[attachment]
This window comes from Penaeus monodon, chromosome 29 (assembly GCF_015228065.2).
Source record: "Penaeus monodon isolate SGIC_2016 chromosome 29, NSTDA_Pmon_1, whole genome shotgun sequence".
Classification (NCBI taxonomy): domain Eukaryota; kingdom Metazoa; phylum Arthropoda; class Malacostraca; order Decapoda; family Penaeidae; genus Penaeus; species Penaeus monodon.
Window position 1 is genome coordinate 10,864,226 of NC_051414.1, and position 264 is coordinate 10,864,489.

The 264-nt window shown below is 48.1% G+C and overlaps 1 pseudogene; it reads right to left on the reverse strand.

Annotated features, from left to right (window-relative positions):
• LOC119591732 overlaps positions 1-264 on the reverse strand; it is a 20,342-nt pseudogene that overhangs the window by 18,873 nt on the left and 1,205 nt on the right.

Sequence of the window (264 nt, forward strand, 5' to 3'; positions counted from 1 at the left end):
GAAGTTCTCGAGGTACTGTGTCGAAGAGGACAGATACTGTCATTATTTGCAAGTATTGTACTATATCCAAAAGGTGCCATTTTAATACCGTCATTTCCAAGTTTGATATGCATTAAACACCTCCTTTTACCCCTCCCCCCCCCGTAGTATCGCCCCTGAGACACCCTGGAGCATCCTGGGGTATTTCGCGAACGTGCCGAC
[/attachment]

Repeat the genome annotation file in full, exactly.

This window comes from Penaeus monodon, chromosome 29 (assembly GCF_015228065.2).
Source record: "Penaeus monodon isolate SGIC_2016 chromosome 29, NSTDA_Pmon_1, whole genome shotgun sequence".
Classification (NCBI taxonomy): domain Eukaryota; kingdom Metazoa; phylum Arthropoda; class Malacostraca; order Decapoda; family Penaeidae; genus Penaeus; species Penaeus monodon.
Window position 1 is genome coordinate 10,864,226 of NC_051414.1, and position 264 is coordinate 10,864,489.

The 264-nt window shown below is 48.1% G+C and overlaps 1 pseudogene; it reads right to left on the reverse strand.

Annotated features, from left to right (window-relative positions):
• LOC119591732 overlaps positions 1-264 on the reverse strand; it is a 20,342-nt pseudogene that overhangs the window by 18,873 nt on the left and 1,205 nt on the right.

Sequence of the window (264 nt, forward strand, 5' to 3'; positions counted from 1 at the left end):
GAAGTTCTCGAGGTACTGTGTCGAAGAGGACAGATACTGTCATTATTTGCAAGTATTGTACTATATCCAAAAGGTGCCATTTTAATACCGTCATTTCCAAGTTTGATATGCATTAAACACCTCCTTTTACCCCTCCCCCCCCCGTAGTATCGCCCCTGAGACACCCTGGAGCATCCTGGGGTATTTCGCGAACGTGCCGAC